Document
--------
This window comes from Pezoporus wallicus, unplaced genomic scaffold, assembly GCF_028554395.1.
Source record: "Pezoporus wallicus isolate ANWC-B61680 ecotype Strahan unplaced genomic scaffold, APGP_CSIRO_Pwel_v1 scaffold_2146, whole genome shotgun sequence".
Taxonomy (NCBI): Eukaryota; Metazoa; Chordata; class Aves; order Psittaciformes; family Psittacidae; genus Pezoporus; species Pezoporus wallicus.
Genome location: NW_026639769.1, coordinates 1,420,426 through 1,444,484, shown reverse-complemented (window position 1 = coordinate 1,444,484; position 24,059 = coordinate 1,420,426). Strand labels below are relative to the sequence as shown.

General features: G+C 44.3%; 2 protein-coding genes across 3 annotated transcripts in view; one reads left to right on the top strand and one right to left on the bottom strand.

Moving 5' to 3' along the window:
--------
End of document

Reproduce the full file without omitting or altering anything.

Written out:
This window comes from Pezoporus wallicus, unplaced genomic scaffold, assembly GCF_028554395.1.
Source record: "Pezoporus wallicus isolate ANWC-B61680 ecotype Strahan unplaced genomic scaffold, APGP_CSIRO_Pwel_v1 scaffold_2146, whole genome shotgun sequence".
Taxonomy (NCBI): Eukaryota; Metazoa; Chordata; class Aves; order Psittaciformes; family Psittacidae; genus Pezoporus; species Pezoporus wallicus.
Genome location: NW_026639769.1, coordinates 1,420,426 through 1,444,484, shown reverse-complemented (window position 1 = coordinate 1,444,484; position 24,059 = coordinate 1,420,426). Strand labels below are relative to the sequence as shown.

General features: G+C 44.3%; 2 protein-coding genes across 3 annotated transcripts in view; one reads left to right on the top strand and one right to left on the bottom strand.

Moving 5' to 3' along the window: